9.2 Channel Types

With such a variety of products, services, and target markets that exist in the world economy, there is no such thing as a ‘one size fits all’ approach to channel management. In this section and the following, we will look at how to design a channel. This section begins by examining channel structure options and types.

Consumer Channels compared to B2B Channels

Figure 9.2.1 “Typical Channels in Business-to-Consumer (B2C) Markets” shows the typical channels in business-to-consumer (B2C) markets. As we explained, the shortest marketing channel consists of just two parties—a producer and a consumer. A channel such as this is called a direct channel. By contrast, a channel that includes one or more intermediaries—say, a wholesaler, distributor, or broker or agent—is an indirect channel. In an indirect channel, the product passes through one or more intermediaries. That doesn’t mean the producer will do no marketing directly to consumers. Levi’s runs ads on TV and on social media, designed to appeal directly to consumers. The makers of food products run coupon ads. However, the seller also has to focus its selling efforts on these intermediaries because the intermediary can help with the selling effort. Not everyone wants to buy Levi’s online. As the graphic illustrates, the channel begins with the producer who sells to any combination of consumer, agent/broker, distributor, retailer with the consumer being the ultimate end user.

Figure 9.2.1: Typical Channels in Business-to-Consumer (B2C) Markets

Figure 9.2.2 “Typical Channels in Business-to-Business (B2B) Markets” shows the marketing channels common in business-to-business (B2B) markets. Notice how the channels resemble those in B2C markets, except that the products are sold to businesses and governments instead of consumers like you.

Figure 9.2.2: Typical Channels in Business-to-Business (B2B) Markets

Direct Channels

Direct channels occur when the producer of the product sells and distributes directly to the end user of the product. Direct channels are seen in both B2B and B2C situations. Services are a common example of a direct channel. If a business, or a consumer, hires someone to prepare their taxes, that is a direct channel as the provider of the service deals directly with the end user. In terms of tangible goods, direct channels are more common in B2B situations as the buyers wish to negotiate, buy large quantities, and have special demands. There are inefficiencies at times, as the producer has to perform all the functions that intermediaries might have performed.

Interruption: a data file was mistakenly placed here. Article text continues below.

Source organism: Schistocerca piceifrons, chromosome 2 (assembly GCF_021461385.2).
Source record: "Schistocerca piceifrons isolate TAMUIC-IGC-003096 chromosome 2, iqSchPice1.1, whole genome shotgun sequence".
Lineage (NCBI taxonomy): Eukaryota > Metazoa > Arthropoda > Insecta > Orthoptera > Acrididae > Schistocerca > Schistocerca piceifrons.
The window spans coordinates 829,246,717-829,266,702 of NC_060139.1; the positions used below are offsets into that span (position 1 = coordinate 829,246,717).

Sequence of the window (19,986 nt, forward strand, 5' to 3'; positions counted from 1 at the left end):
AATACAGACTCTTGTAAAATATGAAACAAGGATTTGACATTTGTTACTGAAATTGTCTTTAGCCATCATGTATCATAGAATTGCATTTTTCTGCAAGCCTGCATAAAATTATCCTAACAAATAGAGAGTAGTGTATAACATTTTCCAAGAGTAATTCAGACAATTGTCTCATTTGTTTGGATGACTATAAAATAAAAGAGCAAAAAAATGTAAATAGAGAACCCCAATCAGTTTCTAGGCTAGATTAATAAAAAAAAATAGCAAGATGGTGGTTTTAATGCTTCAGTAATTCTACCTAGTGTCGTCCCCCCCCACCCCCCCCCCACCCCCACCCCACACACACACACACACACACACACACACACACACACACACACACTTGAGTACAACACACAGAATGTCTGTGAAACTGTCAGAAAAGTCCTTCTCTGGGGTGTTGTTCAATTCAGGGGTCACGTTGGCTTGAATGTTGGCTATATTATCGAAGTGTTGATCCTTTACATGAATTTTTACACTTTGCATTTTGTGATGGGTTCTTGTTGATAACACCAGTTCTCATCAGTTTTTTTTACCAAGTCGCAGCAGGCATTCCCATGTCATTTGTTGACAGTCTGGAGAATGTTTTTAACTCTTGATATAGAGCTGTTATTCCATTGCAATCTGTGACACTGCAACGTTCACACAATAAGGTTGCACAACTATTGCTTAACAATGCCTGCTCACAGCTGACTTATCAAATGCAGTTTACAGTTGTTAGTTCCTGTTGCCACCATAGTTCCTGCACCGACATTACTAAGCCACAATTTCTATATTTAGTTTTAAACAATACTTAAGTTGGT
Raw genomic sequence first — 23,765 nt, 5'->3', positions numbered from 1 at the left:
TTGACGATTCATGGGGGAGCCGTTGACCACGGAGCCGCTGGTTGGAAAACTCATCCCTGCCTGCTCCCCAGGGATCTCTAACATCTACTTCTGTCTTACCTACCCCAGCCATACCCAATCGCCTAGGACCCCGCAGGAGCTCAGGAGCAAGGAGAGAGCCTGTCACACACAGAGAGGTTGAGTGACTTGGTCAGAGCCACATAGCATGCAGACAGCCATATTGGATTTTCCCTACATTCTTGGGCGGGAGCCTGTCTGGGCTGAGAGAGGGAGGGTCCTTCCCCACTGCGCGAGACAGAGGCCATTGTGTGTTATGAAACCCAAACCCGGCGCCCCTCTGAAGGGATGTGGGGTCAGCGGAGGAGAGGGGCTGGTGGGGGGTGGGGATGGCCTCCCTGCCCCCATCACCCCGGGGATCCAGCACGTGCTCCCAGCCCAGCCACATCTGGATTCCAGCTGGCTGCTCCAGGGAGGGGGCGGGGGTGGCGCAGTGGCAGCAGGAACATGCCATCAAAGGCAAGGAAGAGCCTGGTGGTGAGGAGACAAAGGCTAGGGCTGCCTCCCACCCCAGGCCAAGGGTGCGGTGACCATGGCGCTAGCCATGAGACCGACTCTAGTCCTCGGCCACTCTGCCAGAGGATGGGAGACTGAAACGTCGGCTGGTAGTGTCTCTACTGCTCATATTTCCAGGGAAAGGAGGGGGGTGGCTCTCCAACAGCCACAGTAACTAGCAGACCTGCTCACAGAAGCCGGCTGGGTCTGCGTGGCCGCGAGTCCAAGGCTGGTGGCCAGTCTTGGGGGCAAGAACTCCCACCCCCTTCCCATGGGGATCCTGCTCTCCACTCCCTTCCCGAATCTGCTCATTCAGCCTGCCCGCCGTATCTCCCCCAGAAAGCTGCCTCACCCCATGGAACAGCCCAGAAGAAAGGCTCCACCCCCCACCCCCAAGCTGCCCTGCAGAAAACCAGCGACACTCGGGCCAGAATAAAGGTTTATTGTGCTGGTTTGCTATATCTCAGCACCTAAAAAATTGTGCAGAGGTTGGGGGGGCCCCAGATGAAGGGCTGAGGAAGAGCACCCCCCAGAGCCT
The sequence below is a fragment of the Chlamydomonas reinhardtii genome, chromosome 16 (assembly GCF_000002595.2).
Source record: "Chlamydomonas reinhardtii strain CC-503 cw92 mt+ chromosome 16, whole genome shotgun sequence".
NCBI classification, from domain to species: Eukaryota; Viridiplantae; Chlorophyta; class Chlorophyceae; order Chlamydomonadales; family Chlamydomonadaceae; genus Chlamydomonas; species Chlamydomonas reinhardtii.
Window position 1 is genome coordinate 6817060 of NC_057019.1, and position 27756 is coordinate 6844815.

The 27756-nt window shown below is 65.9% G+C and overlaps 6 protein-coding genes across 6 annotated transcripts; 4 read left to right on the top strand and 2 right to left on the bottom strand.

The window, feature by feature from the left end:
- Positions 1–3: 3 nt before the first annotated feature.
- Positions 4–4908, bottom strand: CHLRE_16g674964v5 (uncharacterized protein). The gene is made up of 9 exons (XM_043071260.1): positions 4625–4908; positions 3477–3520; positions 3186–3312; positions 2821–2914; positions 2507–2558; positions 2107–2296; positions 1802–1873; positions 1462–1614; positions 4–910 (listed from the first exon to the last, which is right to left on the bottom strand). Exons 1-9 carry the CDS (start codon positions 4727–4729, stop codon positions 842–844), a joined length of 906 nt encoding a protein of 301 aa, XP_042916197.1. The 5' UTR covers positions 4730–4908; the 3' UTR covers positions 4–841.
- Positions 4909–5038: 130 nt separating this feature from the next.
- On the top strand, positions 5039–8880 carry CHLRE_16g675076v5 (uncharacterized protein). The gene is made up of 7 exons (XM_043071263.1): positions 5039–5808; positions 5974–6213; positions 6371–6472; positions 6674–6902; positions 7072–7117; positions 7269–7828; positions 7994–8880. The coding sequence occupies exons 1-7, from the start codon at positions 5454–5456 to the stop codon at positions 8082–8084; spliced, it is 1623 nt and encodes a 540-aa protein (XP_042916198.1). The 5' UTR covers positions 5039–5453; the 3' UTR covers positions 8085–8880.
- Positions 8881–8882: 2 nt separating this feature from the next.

Indirect Channels

By contrast, an indirect marketing channel is a channel that has intermediaries.

Most indirect channels can be classified as a conventional marketing system in which the channel members have no affiliation with one another. All the members operate independently. If the sale or the purchase of a product seems like a good deal at the time, an organization pursues it. But there is no expectation among the channel members that they have to work with one another in the future. However, most firms work toward building long-term relationships with their channel partners.

If the indirect channel is not a conventional marketing system, then it is considered to be a vertical marketing system.

Vertical Marketing Systems (VMS)

Another way to foster cooperation in a channel is to establish a vertical marketing system. In a vertical marketing system, channel members coordinate activities and planning with one another. The do this to maximize efficiencies and to establish long-term working relationships, thus eliminating the time and cost of searching for new channel members.

There are three main types of VMSs: corporate VMS, administered VMS, and contractual VMS.

A corporate VMS occurs when channel members are owned by one channel member or a parent company.  Occasionally, this occurs through a form of disintermediation (decreasing the number of intermediaries) known as vertical integration, where one channel member takes over the functions of another member.

An administered VMS is difficult to identify from the outsider’s view. Technically, this arrangement is a conventional channel but the members have informal agreements to foster a long-term relationship.  They will share planning, forecasting, strategy and inventory information regularly to coordinate the activities effectively.  This shared decision making is a key aspect of an administered VMS.

Franchises are another type of vertical marketing system, called a contractual VMS. They are used not only to lessen channel conflicts but also to penetrate markets. Recall that a franchise gives a person or group the right to market a company’s goods or services within a certain territory or location. McDonald’s sells meat, bread, ice cream, and other products to its franchises, along with the right to own and operate the stores. And each of the owners of the stores signs a contract with McDonald’s agreeing to do business in a certain way.


As we look at these different types of channel, it is important to note that there are many versions and hybrids of these structures. Many organizations will use multiple channels including direct, franchises and a conventional channel to reach their intended target market.  The structures discussed here are the basic foundations. Creativity is encouraged in the formation of the structure as long as efficiencies are provided and needs are met. This will be discussed in more specific detail in the next section.


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